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The Columbus Theatre was conceived and built by its first owner, Domenic Annotti. The architect for the theatre was Oresto DiSaia, also known for the now-demolished Metropolitan Theatre and for some work on Veterans Memorial Auditorium. The architectural features of the theatre’s interior include evocative frescoes and murals by artist George di Felice. Among these is “The Music Sensation,” a study of the effects of music upon mankind. The Columbus Theatre and Loew’s State (now Providence Performing Arts Center) remain Rhode Island’s two finest surviving historic movie theatres.
The Columbus Theatre opened on November 1, 1926 with the film “La Boheme” with Lillian Gish and John Gilbert in addition to stage programs. seating was provided for 1,492 in orchestra and mezzanine levels. By the time the 1929 had arrived, the theatre was renamed the Uptown Theatre and continued a long career as primarily a second-run house catering to a large adjacent population in Providence’s Federal Hill neighborhood. The theatre is located on Broadway, about half-way between downtown Providence and Olneyville Square and was within walking distance of large residential areas on all sides.
Because of the nearby ethnic Italian population, for many years the theatre was a focal point for some Italian stage plays, musical events, and Italian movies, although recent Hollywood movies were the mainstay. In 1962, under the new
ownership of Jon S. Berberian, the theatre reassumed its original name of Columbus Theatre. Second-run programs continued to be shown until the theatre began an art-house policy that was to expand with the sectioning off of the balcony into a separate “Studio Cinema” in November of 1965. This discreet division resulted in Providence’s first twin cinema.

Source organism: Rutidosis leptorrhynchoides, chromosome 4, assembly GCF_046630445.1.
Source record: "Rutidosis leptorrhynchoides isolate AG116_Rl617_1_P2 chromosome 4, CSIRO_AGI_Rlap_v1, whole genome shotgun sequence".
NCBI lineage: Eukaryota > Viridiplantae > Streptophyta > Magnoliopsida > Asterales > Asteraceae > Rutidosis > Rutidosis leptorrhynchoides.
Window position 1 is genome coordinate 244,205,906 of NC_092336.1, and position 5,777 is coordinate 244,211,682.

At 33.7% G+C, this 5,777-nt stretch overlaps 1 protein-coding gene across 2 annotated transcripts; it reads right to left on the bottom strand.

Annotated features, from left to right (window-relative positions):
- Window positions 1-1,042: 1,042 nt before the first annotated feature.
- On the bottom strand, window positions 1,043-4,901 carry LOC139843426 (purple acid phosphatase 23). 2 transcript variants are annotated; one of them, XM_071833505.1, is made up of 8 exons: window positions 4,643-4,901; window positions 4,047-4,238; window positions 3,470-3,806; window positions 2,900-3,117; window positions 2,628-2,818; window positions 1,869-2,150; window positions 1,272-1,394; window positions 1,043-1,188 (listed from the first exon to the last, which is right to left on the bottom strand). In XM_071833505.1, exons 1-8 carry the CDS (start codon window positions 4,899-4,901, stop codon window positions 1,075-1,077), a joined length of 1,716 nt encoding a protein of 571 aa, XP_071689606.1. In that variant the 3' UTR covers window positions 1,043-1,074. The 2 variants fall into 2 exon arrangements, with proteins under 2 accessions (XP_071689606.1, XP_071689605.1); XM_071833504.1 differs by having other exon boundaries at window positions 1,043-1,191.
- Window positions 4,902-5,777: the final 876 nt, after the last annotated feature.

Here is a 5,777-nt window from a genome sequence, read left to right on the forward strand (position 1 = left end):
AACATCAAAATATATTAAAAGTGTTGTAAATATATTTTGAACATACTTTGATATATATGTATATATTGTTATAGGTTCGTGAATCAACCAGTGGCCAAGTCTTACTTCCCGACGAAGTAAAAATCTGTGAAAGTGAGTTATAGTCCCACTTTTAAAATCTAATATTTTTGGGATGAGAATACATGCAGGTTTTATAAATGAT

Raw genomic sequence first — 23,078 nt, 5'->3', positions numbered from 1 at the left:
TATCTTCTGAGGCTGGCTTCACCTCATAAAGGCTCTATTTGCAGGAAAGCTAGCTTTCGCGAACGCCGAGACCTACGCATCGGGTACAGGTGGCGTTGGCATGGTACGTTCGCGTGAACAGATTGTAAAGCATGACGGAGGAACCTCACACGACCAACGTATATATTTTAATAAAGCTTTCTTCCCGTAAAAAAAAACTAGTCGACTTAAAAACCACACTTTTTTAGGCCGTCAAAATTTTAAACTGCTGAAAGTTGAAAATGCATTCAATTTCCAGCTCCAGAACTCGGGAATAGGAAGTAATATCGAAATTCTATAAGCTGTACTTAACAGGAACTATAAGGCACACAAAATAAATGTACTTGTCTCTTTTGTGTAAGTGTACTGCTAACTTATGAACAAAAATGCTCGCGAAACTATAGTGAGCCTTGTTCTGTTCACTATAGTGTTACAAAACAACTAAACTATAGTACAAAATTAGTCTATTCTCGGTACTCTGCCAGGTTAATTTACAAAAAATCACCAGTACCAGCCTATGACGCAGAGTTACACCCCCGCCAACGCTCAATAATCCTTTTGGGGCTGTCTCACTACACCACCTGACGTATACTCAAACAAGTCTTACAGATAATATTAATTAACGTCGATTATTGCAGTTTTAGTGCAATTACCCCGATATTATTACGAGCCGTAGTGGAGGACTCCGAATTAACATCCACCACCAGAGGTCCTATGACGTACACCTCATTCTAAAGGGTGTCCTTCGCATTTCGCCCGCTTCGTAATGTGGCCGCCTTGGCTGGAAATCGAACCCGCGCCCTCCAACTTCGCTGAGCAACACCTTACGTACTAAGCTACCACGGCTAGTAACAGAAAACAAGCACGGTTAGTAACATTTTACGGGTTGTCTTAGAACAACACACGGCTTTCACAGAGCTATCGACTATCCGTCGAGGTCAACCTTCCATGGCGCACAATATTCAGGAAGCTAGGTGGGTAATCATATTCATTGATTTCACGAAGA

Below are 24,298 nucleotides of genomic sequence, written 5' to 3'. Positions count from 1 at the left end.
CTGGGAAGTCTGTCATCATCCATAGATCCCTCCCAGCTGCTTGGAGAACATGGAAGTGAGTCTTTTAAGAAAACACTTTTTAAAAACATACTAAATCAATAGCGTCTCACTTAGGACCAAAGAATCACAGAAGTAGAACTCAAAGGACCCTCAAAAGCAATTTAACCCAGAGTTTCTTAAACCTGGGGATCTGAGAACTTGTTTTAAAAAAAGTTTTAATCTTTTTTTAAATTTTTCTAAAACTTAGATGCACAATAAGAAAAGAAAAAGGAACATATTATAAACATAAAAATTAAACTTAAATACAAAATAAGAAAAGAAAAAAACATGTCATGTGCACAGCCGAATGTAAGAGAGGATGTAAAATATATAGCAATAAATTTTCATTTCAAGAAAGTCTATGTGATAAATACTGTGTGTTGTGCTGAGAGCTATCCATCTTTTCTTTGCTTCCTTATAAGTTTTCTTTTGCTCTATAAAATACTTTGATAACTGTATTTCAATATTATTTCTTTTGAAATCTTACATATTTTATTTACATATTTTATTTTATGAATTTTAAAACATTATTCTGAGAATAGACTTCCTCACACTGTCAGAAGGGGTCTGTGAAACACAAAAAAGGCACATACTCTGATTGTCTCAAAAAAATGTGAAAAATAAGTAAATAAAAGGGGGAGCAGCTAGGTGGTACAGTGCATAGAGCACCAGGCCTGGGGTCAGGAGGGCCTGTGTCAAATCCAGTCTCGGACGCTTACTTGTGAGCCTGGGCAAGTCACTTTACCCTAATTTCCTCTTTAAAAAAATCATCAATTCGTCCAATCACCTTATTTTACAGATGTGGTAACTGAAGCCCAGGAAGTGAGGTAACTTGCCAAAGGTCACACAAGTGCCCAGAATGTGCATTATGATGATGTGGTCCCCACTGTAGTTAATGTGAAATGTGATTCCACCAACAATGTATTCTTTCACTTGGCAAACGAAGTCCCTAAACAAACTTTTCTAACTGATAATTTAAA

Art and specialty programs were to play both screens, and the theatre was a rival to the Avon Cinema on Thayer Street for the quality of its programs. Sex-laden films proved to do better business after a while, and within a few years outright pornography became the mainstay on both screens, first 35mm prints, then video projection. This policy, depressing to many film lovers in the community who admired the uniqueness of the theatre, was to continue for three decades until around 2001 when first-run art house programming was re-introduced, then abandoned because of insufficient audiences.
The theatre also became the home of the R.I. International Film Festival. That organization maintains its offices in the theatre building, does an annual August festival, and special programs throughout the year.
Other sporadic stage and screen events continue to make the theatre a valued cultural center for the citizens of Providence and the state of Rhode Island. One hopes it will continue to be so.
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